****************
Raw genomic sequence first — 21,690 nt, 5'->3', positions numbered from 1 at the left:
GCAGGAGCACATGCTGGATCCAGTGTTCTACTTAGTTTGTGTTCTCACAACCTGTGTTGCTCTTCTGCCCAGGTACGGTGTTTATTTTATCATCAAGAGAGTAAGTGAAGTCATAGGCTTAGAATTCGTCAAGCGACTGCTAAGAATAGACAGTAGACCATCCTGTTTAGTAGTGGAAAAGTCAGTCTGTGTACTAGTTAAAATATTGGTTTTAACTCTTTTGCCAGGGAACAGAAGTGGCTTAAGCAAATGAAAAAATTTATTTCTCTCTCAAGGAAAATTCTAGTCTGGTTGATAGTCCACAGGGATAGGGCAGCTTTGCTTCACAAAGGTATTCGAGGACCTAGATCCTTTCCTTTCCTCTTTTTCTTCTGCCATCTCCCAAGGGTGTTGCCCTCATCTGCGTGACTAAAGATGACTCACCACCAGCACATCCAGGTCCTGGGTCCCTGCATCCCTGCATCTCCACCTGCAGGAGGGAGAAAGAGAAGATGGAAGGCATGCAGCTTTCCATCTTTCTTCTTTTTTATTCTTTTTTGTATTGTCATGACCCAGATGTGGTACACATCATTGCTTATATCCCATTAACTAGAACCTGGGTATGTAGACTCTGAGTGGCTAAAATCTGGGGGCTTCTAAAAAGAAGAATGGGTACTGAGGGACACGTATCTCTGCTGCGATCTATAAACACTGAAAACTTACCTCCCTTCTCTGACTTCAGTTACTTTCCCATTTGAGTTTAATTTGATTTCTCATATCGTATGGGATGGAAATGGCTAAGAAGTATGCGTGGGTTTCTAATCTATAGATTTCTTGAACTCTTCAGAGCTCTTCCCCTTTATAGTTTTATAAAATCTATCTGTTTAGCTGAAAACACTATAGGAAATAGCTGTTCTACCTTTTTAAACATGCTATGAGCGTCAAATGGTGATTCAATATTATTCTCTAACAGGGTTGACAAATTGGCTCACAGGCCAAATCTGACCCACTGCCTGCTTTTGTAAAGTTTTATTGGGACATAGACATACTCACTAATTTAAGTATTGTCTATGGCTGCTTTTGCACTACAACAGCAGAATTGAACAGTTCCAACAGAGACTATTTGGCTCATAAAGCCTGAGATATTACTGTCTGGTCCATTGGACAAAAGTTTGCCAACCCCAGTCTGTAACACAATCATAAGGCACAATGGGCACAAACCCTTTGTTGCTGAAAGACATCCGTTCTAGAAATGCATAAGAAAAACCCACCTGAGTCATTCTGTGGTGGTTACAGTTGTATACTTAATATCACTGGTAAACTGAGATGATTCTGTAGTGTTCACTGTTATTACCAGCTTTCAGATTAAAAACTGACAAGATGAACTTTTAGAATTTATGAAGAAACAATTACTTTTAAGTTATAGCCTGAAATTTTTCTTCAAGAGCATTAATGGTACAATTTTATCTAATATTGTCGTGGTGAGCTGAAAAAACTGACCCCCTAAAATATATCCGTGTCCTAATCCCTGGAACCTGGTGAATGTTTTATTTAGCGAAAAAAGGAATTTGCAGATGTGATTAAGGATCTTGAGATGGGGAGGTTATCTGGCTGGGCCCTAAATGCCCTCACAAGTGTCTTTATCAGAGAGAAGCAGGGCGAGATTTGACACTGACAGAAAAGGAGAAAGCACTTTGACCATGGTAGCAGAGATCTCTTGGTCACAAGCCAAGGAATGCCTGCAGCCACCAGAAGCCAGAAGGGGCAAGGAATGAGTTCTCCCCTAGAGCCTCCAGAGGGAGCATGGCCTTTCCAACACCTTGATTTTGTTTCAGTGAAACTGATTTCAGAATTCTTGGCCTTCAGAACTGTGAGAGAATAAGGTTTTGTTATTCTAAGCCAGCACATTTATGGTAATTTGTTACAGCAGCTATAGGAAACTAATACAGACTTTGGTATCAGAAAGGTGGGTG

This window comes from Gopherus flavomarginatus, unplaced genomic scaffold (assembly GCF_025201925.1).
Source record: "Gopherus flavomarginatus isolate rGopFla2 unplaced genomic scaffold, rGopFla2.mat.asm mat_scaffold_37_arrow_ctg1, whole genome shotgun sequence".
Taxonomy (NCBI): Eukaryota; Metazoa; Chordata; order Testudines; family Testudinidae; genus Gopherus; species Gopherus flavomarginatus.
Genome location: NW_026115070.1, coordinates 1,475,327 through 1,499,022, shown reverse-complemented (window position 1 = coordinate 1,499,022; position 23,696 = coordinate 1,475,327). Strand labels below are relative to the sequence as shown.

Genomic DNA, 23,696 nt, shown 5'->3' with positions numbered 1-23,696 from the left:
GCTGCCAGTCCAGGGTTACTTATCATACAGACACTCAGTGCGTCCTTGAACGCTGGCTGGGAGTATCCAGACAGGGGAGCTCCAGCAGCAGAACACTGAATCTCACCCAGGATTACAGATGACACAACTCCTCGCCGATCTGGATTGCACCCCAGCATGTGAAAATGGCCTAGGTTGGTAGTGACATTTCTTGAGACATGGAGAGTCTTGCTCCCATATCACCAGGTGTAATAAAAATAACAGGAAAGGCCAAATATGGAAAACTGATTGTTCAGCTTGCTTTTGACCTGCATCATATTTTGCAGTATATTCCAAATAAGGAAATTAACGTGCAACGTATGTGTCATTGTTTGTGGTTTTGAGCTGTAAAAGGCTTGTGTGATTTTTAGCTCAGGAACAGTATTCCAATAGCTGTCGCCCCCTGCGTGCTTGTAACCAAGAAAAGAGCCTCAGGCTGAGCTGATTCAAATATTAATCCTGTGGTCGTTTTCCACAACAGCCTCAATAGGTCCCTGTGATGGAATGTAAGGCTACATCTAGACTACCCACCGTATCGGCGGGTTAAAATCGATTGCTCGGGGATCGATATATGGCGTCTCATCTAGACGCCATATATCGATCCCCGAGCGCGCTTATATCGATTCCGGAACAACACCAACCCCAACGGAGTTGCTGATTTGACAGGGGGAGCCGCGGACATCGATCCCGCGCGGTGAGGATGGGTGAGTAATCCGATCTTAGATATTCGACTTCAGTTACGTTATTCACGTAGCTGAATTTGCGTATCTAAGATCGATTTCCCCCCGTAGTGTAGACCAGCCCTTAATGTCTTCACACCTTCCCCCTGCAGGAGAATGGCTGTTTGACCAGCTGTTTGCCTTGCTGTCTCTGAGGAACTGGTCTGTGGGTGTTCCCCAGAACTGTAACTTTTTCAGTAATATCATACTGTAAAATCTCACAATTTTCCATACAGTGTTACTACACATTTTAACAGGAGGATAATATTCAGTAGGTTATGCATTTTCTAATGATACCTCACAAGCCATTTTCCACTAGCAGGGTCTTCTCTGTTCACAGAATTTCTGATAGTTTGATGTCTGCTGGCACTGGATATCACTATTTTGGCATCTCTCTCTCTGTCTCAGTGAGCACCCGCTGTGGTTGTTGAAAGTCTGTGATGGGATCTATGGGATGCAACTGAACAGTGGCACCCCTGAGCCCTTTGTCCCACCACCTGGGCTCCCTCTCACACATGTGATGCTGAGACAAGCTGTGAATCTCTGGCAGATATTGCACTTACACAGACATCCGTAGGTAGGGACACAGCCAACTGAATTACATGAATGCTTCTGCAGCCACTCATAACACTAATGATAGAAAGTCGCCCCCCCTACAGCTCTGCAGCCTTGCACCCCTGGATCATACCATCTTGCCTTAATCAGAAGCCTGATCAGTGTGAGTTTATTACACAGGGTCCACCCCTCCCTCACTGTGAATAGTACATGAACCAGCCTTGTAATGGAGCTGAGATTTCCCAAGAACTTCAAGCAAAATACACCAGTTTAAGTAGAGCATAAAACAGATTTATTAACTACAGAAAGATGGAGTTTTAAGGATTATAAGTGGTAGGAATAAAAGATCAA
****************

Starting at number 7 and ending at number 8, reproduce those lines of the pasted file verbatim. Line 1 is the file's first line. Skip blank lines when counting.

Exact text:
Genomic DNA, 23,696 nt, shown 5'->3' with positions numbered 1-23,696 from the left:
GCTGCCAGTCCAGGGTTACTTATCATACAGACACTCAGTGCGTCCTTGAACGCTGGCTGGGAGTATCCAGACAGGGGAGCTCCAGCAGCAGAACACTGAATCTCACCCAGGATTACAGATGACACAACTCCTCGCCGATCTGGATTGCACCCCAGCATGTGAAAATGGCCTAGGTTGGTAGTGACATTTCTTGAGACATGGAGAGTCTTGCTCCCATATCACCAGGTGTAATAAAAATAACAGGAAAGGCCAAATATGGAAAACTGATTGTTCAGCTTGCTTTTGACCTGCATCATATTTTGCAGTATATTCCAAATAAGGAAATTAACGTGCAACGTATGTGTCATTGTTTGTGGTTTTGAGCTGTAAAAGGCTTGTGTGATTTTTAGCTCAGGAACAGTATTCCAATAGCTGTCGCCCCCTGCGTGCTTGTAACCAAGAAAAGAGCCTCAGGCTGAGCTGATTCAAATATTAATCCTGTGGTCGTTTTCCACAACAGCCTCAATAGGTCCCTGTGATGGAATGTAAGGCTACATCTAGACTACCCACCGTATCGGCGGGTTAAAATCGATTGCTCGGGGATCGATATATGGCGTCTCATCTAGACGCCATATATCGATCCCCGAGCGCGCTTATATCGATTCCGGAACAACACCAACCCCAACGGAGTTGCTGATTTGACAGGGGGAGCCGCGGACATCGATCCCGCGCGGTGAGGATGGGTGAGTAATCCGATCTTAGATATTCGACTTCAGTTACGTTATTCACGTAGCTGAATTTGCGTATCTAAGATCGATTTCCCCCCGTAGTGTAGACCAGCCCTTAATGTCTTCACACCTTCCCCCTGCAGGAGAATGGCTGTTTGACCAGCTGTTTGCCTTGCTGTCTCTGAGGAACTGGTCTGTGGGTGTTCCCCAGAACTGTAACTTTTTCAGTAATATCATACTGTAAAATCTCACAATTTTCCATACAGTGTTACTACACATTTTAACAGGAGGATAATATTCAGTAGGTTATGCATTTTCTAATGATACCTCACAAGCCATTTTCCACTAGCAGGGTCTTCTCTGTTCACAGAATTTCTGATAGTTTGATGTCTGCTGGCACTGGATATCACTATTTTGGCATCTCTCTCTCTGTCTCAGTGAGCACCCGCTGTGGTTGTTGAAAGTCTGTGATGGGATCTATGGGATGCAACTGAACAGTGGCACCCCTGAGCCCTTTGTCCCACCACCTGGGCTCCCTCTCACACATGTGATGCTGAGACAAGCTGTGAATCTCTGGCAGATATTGCACTTACACAGACATCCGTAGGTAGGGACACAGCCAACTGAATTACATGAATGCTTCTGCAGCCACTCATAACACTAATGATAGAAAGTCGCCCCCCCTACAGCTCTGCAGCCTTGCACCCCTGGATCATACCATCTTGCCTTAATCAGAAGCCTGATCAGTGTGAGTTTATTACACAGGGTCCACCCCTCCCTCACTGTGAATAGTACATGAACCAGCCTTGTAATGGAGCTGAGATTTCCCAAGAACTTCAAGCAAAATACACCAGTTTAAGTAGAGCATAAAACAGATTTATTAACTACAGAAAGATGGAGTTTTAAGGATTATAAGTGGTAGGAATAAAAGATCAA